Rose-Covered Glasses, Margaret Wright
I know her like she’s mine. Little sister, little child, little rhyme. We float in the gray-between; one of my hands holds her as a sister while the other tucks her to sleep, maternal lullabies and gentle touch. She doesn’t always know how to define me. I don’t either.
I know her sleep patterns, the 11:47 sleep talk and 2:02 hums. Her arm wraps around me like a security blanket, a pillow, an anchor. I know the sunspots lining her legs, little islands of insecurity. Resembling Hawaii, Greenland, and Ireland, she’s a world of a woman, though she’ll never see it so. I know the thorn scar on her left thumb (It was our first Mother’s Day without one, so she walked a mile to buy me roses. Where she found the money, I still don’t know). I know her nail beds and the way her anxiety picks them raw. She learned that from me.
She has no memory of any maternal figure in health other than myself and I don’t think either of us knows what to do with that.
After our mother first shaved her head, Elise moved her blanket from our parents’ room to mine, curling up next to me each night until our parents bought us bunk beds. Even then, she crawled down from the top, her 3 foot frame cradled in mine. Little snores kept me up but I never woke her. Just hummed her back to sleep when her nightmares whined. She mumbled fears of ‘mommy’s monsters’ and made up medications. Softly singing the lullaby from Love You Forever, I promised her everything.
Our mother’s cancer made its debut just as Elise started Kindergarten, learning letters and comprehension. Old enough to speak, run, and fingerpaint the walls, but not to understand severity. She asked me to explain what was happening, so I used the best of my second grade vocabulary to articulate our mother’s illness. Something about chest, pink, pain, soon. Truthfully, all I knew was I’d blindly promised our mother my bravery–a commitment on which my still-growing hands had little grasp.
I don’t think she remembers the first time she called me ‘Mom’ on accident. I don’t think she remembers the second or third, either. She was 5, 12, and 14, the latter two times being after our mother’s death. I’ve never asked her if she remembers these incidents and I don’t know if I ever will.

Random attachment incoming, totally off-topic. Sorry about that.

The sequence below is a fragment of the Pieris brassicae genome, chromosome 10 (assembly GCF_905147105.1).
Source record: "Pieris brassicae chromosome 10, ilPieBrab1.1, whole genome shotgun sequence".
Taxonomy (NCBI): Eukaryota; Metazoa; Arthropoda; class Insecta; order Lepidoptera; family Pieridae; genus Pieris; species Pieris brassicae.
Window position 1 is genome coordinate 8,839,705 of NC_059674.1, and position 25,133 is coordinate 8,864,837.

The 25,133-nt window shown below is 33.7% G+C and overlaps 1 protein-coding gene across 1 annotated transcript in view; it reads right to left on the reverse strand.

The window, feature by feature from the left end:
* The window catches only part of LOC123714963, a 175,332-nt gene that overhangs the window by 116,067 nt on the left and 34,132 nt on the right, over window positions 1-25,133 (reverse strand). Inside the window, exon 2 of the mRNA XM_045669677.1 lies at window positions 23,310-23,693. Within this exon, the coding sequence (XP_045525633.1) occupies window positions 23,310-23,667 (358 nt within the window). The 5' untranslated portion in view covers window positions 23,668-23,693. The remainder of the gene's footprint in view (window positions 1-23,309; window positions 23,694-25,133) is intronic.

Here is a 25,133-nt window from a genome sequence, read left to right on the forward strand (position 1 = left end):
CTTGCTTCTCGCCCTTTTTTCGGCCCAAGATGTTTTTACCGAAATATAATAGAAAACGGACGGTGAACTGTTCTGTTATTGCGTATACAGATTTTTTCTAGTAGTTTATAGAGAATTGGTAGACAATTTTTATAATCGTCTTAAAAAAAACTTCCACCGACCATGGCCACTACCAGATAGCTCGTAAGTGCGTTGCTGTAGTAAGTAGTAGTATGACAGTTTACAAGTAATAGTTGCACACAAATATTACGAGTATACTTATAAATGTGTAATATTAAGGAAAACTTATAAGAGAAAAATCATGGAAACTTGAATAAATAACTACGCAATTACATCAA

When High School Musical was beginning it’s reign, the soundtrack of the first movie never left my stereo. Often, Elise would sneak into my room around 8:30 PM and begin her routine. She’d creep towards the stereo , turn it on, and skip to track two. On the second lowest volume, my room quickly became hers. She shuffled her feet in time with the artificial sneaker squeak bassline and mimicked the way Troy Bolton shimmied around the film set gym. With my eyes barely open, I watched her come alive in ways she rarely did outside my room. Though her song choice confused me to no end–“Bop To The Top” and “Breaking Free” clearly being better options–watching her became one of my Sacred Moments. I would replay the memory when she’d be in screaming sensory fits, when she’d push me out, when she’d call me her made-up playground putdowns. I still replay it now, when it’s 2:19 AM in my dorm and I feel every inch of the 579.1 miles between us.
She always complained to me about her eyes. They look like baby food, Arden. Hers matched our father’s–dusted green and amber. Mine held some shade of which we still don’t know the source, considering our mother’s were a brown of all her own. I asked her what color she’d prefer. I don’t care. Yours are cool. I like Momma’s too. Hers are really smart and nice.
The first time I visited since leaving for college, she had grown two inches taller and her hair two inches longer since I’d last laid eyes. Her heart a little stronger and more spiteful, her mind a little tired and angry. Her eyes softened when she saw me, our bones melting into one another in the middle of an overcrowded parking deck. I don’t remember letting go of her. I just remember looking at her eyes again and seeing more brown than before–she had more of our mother in her than she let herself believe.
About the Author
Arden Stockdell-Giesler · University of North Carolina Asheville
Arden Stockdell-Giesler is a queer poet currently based in Asheville, NC, working as Editor-in-Chief of UNC Asheville’s Headwaters. Her writing primarily focuses on familial dynamics, queer identities, and naturalism within romanticism.
About the Artist
Margaret Wright · Christian Brothers University
Margaret Wright is a Visual Arts major at Christian Brothers University with a concentration in Graphic Design. Although she loves and studies design, Margaret has a soft spot for experimental and traditional art mediums. She hails from Memphis, TN and has had a passion for painting, crafting, and writing from a very young age. Wright finds nature and people as the inspiration for many of her works. This piece first appeared in Castings.